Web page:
Upskilling is the process of adding new competencies to an existing skill set. Employers may upskill staff through corporate training programs in order to gain a more proficient workforce. Workers may upskill themselves via continuing education, certification, and private training.
How To Upskill
Upskilling builds on your current proficiencies through training, education, or on-the-job learning. Unlike reskilling, which involves learning an entirely new skill set, upskilling adds to the knowledge you already possess.
Major employers including Walmart, Verizon, and Marriott make heavy investments in upskilling and reskilling programs. Many employer-sponsored programs focus on hard skills like coding, cloud computing, and digital marketing. But soft skills are also in demand—Verizon’s Skill Forward program focuses on communication and teamwork, as well as technical skills. In a ZipRecruiter survey, 93% of employers said that soft skills play a critical role in their hiring decisions.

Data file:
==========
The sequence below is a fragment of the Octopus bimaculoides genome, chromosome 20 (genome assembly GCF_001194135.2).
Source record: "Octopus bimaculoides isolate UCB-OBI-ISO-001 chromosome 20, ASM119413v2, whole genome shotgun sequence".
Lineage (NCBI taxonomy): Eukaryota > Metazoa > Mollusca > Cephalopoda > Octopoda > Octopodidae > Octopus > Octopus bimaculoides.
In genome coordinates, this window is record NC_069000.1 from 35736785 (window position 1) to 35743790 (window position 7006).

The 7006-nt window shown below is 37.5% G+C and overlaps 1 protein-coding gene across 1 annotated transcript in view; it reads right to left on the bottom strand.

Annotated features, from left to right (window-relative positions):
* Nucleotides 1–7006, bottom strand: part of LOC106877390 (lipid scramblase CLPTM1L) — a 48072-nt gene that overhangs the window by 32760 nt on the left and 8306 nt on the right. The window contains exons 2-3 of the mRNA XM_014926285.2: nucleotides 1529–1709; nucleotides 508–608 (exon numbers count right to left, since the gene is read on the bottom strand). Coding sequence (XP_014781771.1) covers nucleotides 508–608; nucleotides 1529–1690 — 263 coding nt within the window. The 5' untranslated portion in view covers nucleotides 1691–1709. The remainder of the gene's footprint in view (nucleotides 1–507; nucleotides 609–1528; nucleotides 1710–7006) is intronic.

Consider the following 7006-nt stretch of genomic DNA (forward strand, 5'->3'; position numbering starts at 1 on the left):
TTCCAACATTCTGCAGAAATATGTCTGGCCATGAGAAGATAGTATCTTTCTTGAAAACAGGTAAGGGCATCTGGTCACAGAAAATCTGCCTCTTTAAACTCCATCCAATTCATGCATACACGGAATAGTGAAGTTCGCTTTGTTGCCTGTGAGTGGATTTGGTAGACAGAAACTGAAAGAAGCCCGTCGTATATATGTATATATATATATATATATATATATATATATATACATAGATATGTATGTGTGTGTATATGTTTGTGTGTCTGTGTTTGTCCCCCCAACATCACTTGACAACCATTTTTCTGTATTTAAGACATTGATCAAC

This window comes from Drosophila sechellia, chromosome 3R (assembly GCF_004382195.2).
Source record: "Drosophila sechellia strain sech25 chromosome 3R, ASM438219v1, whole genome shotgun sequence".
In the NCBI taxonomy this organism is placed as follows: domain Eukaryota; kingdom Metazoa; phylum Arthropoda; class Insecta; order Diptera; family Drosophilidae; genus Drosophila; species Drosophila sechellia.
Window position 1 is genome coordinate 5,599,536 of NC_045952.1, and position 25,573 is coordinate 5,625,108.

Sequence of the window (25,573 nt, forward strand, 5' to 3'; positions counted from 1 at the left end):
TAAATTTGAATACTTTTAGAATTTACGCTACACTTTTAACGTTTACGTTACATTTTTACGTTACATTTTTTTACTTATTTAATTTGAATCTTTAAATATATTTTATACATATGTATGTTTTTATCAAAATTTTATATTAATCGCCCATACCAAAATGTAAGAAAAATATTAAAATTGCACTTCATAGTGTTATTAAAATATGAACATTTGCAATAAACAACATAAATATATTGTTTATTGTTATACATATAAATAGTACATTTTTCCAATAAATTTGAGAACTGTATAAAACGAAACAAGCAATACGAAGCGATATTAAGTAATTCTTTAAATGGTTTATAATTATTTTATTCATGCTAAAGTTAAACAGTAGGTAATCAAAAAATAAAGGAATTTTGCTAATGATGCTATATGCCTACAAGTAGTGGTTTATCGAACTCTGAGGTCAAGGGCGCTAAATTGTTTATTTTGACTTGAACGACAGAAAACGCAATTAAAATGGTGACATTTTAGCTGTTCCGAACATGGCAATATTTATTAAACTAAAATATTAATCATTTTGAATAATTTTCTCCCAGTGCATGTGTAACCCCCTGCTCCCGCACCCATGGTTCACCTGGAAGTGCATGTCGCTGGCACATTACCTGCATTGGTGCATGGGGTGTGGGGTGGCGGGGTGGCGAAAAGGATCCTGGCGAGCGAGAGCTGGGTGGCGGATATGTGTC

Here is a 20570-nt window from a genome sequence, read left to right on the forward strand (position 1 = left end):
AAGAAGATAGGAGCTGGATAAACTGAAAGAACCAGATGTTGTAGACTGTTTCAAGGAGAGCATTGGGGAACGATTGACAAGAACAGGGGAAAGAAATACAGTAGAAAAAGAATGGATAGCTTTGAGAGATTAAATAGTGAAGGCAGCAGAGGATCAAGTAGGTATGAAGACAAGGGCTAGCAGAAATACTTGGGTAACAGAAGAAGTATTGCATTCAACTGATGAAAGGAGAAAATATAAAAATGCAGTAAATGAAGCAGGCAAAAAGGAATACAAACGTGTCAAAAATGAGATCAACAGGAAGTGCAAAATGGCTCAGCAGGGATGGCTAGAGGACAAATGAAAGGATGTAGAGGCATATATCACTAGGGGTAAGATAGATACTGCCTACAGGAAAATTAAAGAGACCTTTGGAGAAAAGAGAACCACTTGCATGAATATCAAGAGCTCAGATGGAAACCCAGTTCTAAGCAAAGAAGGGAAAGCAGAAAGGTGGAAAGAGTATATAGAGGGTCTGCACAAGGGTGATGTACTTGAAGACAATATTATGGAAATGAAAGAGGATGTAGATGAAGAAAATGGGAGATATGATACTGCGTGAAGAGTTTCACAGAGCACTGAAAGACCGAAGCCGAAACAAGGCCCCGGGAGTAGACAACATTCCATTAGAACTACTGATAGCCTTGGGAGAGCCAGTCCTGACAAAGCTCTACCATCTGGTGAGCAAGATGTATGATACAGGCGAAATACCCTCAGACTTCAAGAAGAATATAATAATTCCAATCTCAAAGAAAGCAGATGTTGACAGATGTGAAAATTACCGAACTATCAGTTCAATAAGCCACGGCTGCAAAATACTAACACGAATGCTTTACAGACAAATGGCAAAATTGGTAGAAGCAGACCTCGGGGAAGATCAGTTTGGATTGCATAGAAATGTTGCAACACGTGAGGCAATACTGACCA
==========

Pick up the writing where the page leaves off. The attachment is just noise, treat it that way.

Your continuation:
You can also upskill yourself on your own, taking continuing education classes, participating in internships, or completing a certification. Upskilling can help you become better at your job, earn a promotion, or adapt to new challenges in your industry. It can also help you future-proof your career!
Rapidly evolving industries mean that even workers who stay in their current jobs will need to add to their skill sets in order to stay current.
Let’s say that you’re a software developer. You have a bachelor’s degree in computer and information technology and several years of experience designing and developing software to suit users’ needs.
You like your job, which allows you to use your creativity and problem-solving skills to help design new solutions to challenging issues. But your ultimate career goal is to become a chief technology officer, which may require you to earn an MBA and gain experience as a computer and information systems manager.